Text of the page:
Tag: European Union

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A No Deal Brexit – how will trade marks and designs look?
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EU case recap: A dispute over registration of the mark “Dricloud” (Massive Bionics, SL vs Apple Inc.)
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EU: Report of the European Commission on the Enforcement of Intellectual Property Rights
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International protection of trademarks in connection with brand expansion
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Lack of distinctiveness as an obstacle for EUTM registration
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New regulation on the protection of EU trademarks
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Motion Trademarks as an Element of Brand Promotion

A No Deal Brexit – how will trade marks and designs look?

UK Government issues guidance on IP matters if there is no deal struck

Over two years after the UK voted to leave the EU, there is an increasingly likely possibility that the UK will leave the EU in March 2019 without a deal agreed (although negotiations continue).  As a result, the technical guidance notes published on 24 September 2018 give businesses, brand owners and designers much needed insight into how such a scenario will look.

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EU case recap: A dispute over registration of the mark “Dricloud” (Massive Bionics, SL vs Apple Inc.)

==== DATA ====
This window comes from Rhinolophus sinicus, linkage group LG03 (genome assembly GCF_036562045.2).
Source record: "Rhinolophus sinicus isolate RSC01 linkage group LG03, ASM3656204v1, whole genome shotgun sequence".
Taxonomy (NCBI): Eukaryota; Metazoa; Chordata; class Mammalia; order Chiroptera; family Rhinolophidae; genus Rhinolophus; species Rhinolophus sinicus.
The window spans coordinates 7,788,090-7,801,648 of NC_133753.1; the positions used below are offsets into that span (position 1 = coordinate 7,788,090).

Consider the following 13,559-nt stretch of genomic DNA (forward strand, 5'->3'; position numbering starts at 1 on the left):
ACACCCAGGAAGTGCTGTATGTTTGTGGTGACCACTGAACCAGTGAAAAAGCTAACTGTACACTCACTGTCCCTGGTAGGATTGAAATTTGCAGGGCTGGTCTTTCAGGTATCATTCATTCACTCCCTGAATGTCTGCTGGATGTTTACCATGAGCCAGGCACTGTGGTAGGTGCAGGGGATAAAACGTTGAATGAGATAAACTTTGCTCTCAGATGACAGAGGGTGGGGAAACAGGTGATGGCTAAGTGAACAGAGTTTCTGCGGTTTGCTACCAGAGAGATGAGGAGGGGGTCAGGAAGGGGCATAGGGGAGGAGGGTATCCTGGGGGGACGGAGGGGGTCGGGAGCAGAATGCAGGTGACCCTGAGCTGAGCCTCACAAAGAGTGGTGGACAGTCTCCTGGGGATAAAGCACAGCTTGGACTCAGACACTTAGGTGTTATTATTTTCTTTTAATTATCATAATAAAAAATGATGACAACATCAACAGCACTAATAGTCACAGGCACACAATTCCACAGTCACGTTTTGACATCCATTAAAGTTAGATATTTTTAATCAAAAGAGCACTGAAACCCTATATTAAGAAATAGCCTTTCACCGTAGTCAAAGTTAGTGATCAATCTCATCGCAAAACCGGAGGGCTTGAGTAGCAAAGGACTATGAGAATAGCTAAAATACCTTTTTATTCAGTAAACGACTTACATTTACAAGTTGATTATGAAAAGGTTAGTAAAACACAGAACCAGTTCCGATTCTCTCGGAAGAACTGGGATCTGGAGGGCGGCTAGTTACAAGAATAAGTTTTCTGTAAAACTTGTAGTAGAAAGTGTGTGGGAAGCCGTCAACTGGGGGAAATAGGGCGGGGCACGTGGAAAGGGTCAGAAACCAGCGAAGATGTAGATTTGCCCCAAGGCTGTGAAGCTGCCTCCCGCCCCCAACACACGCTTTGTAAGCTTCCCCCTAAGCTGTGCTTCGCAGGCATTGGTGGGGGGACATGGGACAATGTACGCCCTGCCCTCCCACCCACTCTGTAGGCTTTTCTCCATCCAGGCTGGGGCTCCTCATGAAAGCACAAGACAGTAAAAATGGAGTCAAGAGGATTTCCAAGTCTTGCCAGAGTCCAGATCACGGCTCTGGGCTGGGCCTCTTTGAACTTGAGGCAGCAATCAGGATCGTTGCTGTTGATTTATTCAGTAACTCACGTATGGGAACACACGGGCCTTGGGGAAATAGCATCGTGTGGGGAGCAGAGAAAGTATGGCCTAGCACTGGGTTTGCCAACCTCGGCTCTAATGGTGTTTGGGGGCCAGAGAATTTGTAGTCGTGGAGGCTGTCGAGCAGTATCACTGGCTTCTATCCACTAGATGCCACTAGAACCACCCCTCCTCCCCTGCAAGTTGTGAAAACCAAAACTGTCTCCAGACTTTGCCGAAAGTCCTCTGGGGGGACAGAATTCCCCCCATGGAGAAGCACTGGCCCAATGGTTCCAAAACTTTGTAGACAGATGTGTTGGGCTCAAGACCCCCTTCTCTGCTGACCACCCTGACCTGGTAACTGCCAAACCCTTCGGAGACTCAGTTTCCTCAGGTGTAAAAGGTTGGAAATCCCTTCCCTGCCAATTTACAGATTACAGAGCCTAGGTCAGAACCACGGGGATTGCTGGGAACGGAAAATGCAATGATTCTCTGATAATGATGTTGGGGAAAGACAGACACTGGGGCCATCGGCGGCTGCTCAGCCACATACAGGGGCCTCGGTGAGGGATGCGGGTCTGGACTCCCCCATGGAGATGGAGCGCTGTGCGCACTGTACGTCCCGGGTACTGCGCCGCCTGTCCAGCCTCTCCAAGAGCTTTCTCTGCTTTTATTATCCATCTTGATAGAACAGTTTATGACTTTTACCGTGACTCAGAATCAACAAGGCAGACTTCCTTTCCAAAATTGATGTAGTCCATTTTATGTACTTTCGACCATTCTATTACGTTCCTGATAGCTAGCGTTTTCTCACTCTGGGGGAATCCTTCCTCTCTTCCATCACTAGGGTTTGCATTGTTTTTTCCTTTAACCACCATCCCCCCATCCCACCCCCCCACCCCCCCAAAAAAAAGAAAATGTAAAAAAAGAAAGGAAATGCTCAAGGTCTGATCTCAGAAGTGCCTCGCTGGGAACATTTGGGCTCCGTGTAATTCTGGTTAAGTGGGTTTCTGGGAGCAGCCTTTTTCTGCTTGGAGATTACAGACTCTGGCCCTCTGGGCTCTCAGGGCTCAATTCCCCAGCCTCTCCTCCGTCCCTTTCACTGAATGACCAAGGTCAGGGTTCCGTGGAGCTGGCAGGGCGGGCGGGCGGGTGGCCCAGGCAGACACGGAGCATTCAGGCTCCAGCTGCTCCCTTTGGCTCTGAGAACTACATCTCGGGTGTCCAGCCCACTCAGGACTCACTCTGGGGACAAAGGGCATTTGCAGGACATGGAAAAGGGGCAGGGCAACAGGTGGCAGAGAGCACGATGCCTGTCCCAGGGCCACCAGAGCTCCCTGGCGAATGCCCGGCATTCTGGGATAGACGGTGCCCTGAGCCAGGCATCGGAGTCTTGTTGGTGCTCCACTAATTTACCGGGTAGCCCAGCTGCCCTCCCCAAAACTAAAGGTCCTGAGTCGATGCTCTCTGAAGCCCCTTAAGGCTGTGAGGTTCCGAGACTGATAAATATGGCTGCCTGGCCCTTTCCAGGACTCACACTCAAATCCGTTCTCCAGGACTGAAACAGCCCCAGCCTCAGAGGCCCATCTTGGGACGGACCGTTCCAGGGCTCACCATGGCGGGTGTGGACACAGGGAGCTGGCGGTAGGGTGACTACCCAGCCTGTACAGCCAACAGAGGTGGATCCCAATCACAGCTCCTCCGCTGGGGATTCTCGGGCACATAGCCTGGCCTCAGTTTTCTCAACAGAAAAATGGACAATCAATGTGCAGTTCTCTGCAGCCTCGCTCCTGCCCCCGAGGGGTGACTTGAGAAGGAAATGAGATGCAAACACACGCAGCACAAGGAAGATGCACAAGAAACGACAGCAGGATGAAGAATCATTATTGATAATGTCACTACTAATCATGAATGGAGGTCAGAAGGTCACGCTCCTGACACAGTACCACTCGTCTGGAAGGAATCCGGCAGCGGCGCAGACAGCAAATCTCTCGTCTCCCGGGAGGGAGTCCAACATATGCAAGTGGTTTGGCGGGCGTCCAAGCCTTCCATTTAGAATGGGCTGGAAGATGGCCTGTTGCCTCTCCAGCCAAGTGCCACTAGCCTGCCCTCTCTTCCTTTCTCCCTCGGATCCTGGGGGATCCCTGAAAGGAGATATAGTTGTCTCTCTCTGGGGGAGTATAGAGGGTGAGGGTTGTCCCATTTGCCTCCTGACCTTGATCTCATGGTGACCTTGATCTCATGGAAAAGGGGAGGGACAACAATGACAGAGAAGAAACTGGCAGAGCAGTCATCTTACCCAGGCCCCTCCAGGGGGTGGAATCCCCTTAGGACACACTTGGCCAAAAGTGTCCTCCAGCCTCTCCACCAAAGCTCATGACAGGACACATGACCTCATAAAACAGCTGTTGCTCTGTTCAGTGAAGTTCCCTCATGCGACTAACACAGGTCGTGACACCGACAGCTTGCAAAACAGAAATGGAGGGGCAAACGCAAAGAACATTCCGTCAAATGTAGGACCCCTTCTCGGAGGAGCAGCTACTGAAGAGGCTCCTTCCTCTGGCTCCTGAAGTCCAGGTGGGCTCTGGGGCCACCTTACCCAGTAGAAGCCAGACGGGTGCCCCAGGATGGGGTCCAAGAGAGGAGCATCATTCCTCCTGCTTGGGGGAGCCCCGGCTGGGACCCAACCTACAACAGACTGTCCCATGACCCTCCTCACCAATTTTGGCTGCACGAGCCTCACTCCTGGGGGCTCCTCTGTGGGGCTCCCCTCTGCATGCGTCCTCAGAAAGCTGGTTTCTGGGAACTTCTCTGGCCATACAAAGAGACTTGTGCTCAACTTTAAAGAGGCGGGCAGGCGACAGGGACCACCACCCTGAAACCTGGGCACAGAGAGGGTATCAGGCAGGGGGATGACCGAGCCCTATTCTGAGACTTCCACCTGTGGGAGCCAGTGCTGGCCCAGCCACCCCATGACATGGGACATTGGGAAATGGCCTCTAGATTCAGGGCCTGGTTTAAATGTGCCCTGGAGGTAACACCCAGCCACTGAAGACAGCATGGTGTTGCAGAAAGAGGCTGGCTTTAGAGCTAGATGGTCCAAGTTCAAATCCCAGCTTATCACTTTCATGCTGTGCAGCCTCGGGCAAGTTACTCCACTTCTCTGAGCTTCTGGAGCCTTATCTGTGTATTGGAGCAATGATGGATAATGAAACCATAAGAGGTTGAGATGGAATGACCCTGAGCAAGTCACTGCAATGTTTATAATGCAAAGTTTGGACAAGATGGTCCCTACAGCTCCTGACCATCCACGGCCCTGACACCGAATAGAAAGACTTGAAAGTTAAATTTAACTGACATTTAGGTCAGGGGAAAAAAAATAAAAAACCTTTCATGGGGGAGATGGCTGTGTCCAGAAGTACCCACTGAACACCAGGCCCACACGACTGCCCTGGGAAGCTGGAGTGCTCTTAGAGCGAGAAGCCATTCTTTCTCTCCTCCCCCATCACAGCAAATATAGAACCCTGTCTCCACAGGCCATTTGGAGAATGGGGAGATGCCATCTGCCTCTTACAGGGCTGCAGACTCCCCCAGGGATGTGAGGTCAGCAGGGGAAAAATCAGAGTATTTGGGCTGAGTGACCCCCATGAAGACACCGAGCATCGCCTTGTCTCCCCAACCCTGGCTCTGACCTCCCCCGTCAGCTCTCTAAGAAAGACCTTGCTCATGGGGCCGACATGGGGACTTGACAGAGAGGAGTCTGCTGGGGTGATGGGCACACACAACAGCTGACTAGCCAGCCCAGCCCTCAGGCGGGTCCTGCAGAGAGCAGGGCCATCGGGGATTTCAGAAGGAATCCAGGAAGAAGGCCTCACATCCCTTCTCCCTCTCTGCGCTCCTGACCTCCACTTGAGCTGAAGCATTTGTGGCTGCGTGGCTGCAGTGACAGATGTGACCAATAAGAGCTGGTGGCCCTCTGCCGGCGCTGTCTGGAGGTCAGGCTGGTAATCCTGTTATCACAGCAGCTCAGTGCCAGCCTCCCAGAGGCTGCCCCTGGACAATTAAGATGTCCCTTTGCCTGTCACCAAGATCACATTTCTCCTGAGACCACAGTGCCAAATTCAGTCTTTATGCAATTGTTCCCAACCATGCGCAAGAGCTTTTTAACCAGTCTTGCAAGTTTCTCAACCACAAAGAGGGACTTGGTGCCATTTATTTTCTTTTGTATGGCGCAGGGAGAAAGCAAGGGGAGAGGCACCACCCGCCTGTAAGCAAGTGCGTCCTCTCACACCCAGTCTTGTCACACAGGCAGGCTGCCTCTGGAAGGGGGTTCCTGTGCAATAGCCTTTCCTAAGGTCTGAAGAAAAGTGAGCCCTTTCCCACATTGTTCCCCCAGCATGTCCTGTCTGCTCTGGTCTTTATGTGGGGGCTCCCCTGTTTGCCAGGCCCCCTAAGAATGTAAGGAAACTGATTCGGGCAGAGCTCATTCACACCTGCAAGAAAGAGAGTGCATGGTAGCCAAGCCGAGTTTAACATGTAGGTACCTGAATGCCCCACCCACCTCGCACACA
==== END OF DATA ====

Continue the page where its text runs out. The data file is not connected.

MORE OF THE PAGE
On 14 July 2017, the EU General Court issued a ruling in case T-223/16 between Massive Bionics SL and Apple Inc. and the EUIPO concerning the registration.  In the end, the General Court also found that the Board of Appeal had rightly found that the marks are similar. The matter was based on the following trademark:

On 9 April 2013, Massive Bionics SL submitted an application for the registration of the trademark in classes 35, 42 and 44, against which registration Apple Inc. filed an opposition based on:

the word mark “iCloud” and the following word-figurative and figurative marks:
– the international word mark “iCloud”, designated in Cyprus in classes 9, 35, 38, 42 and 45
– the following EU figurative trademarks registered in classes 9, 35, 38, 41 and 42:

The Opposition Division of the EUIPO dismissed the opposition in its entirety, and Apple Inc. appealed. The Board of Appeal amended the decision of the Opposition Division of the EUIPO within the scope of all services from class 35 and certain services from class 42.

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EU: Report of the European Commission on the Enforcement of Intellectual Property Rights

Thanks to increased inspection efforts, there has been an uptick in the number of counterfeit goods stopped at the external borders of the European Union. In 2014, the figure was 35.5 million items of a value of EUR 617 million; in 2015, it was 40 million items of a value of EUR 642 million, while it was 41 million items of a value of EUR 672 million in 2016.